"In a perfect world we would scale down the NRC series and not have 40 races. Just have 15 premier events. " -Thad Fischer, Director of thePresbyterian Health Care Invitational in Charlotte, North Carolina
USA Cycling's man in charge of the NRC, Justin Rogers, said that problems like this are being addressed, particularly with a major fix to the bid process. "The most prevalent one is that [the bid application] is out earlier," he said. "Previously we followed the model of the UCI and gave promoters 30 days to submit their information. That doesn't give them a lot of time to get everything together so we've moved the process farther out to July 15 until September 15. We then hope to announce the calendar around Interbike."
Rogers said that the narrow window was part of the reason for the Charlotte/Elk Grove debacle. "Last year when the bid process took place, we received a bid from the Charlotte criterium but nothing from Elk Grove. At that point we moved forward with the calendar. Then we were notified that Elk Grove was on the same date and there were a number of conversations with the promoters to work out a solution. Both had their dates secured and had to move forward. So we were stuck with a weekend of nearly $400,000 of prize money. It's not ideal and would love to see those events move off each other, but it's scheduling."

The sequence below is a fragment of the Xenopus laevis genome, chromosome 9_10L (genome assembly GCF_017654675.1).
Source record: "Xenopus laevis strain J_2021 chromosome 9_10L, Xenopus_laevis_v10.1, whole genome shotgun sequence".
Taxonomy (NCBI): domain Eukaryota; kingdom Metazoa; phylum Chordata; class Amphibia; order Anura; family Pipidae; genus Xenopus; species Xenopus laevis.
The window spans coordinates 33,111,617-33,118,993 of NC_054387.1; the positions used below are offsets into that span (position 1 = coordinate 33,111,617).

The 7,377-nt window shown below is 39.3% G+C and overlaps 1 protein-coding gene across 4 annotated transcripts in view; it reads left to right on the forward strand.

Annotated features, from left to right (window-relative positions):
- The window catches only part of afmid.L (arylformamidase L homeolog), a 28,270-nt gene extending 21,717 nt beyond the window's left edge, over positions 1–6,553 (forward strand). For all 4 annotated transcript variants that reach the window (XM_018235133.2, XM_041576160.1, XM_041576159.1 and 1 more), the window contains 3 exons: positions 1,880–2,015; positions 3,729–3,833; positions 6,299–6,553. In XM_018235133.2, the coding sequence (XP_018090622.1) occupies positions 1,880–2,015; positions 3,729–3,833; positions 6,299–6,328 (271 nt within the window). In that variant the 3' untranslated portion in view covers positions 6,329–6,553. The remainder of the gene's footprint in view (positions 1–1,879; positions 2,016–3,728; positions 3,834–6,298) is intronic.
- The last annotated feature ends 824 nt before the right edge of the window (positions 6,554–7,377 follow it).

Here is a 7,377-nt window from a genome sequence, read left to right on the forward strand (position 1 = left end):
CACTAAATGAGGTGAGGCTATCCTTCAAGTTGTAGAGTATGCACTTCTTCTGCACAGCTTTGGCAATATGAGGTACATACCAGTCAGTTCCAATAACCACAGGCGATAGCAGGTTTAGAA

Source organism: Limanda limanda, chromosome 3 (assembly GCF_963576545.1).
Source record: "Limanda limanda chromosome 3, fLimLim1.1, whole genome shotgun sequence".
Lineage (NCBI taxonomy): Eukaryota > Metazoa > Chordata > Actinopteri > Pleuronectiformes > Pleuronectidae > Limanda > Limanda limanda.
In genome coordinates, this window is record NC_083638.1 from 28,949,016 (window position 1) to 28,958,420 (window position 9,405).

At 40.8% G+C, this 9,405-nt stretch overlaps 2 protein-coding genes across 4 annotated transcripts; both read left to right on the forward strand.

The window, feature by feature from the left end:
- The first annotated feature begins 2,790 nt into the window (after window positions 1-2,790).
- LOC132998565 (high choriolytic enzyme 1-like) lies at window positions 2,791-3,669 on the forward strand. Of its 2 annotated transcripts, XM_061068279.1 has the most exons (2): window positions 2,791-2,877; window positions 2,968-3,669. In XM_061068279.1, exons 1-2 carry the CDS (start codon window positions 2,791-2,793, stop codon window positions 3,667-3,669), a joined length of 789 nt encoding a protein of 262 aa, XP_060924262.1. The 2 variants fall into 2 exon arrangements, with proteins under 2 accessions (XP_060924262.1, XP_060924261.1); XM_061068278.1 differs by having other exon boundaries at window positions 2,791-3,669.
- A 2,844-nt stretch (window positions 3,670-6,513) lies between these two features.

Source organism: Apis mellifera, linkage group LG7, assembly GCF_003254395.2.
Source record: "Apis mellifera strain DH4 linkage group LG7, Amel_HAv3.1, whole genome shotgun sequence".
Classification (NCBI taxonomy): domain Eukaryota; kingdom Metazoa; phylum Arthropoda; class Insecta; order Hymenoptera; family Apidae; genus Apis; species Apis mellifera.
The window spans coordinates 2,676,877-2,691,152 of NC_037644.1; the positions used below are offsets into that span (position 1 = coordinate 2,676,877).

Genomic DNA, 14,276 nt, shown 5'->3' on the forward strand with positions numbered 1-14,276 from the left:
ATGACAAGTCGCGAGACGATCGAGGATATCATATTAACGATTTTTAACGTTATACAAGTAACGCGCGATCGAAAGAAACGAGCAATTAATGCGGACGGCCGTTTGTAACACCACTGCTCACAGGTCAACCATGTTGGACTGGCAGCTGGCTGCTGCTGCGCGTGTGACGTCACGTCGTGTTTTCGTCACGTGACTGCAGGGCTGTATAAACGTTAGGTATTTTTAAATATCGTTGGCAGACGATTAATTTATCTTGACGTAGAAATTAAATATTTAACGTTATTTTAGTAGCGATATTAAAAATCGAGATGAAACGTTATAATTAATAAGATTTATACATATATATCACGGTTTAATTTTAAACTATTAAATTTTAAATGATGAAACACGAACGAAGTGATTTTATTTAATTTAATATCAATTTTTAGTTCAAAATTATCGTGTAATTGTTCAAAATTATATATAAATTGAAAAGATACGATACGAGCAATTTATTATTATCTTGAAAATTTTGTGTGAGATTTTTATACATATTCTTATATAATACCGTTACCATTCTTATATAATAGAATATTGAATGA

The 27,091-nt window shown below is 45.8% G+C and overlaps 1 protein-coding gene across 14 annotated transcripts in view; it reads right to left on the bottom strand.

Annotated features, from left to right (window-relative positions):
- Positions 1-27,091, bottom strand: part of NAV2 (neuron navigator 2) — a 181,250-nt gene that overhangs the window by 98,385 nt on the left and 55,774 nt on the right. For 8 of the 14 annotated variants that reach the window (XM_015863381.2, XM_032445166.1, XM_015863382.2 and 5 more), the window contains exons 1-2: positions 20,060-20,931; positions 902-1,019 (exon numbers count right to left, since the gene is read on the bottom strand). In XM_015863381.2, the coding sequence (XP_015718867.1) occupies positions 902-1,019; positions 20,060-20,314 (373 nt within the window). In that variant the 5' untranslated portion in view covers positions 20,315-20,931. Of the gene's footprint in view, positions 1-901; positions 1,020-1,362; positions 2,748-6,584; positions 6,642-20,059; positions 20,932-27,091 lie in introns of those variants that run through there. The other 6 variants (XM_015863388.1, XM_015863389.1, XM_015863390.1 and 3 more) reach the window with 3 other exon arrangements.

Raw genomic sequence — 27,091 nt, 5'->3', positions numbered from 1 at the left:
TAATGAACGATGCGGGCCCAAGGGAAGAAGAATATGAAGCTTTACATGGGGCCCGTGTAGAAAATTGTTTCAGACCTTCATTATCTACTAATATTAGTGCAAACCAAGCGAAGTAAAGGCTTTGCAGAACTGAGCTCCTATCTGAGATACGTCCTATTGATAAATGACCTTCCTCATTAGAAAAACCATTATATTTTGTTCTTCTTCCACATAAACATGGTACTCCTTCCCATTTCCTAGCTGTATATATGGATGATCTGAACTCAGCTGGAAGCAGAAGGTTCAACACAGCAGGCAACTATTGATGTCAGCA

Again the variables in race promoting reared their ugly heads. Both Charlotte and Elk Grove said that weekend was the only weekend on which they could hold their races Charlotte because the coveted city center location was booked every other weekend and Elk Grove because they were adding a road stage and a nearby major event would have made it impossible on the previous date, a week later than the two years before. Unfortunately, the date move by Elk Grove was not communicated.
"We applied for the date that we needed and didn't hear back from USAC," said Fischer. "We assumed everything was fine and when the schedule was released we had our date. But we did not see Elk Grove listed and I made a few calls and found out it was on our date. I called the guys in Chicago and they said they were in the same boat and said they did not know we were on that date. Our situation is that we have this date or no date, because [the location] is booked every weekend."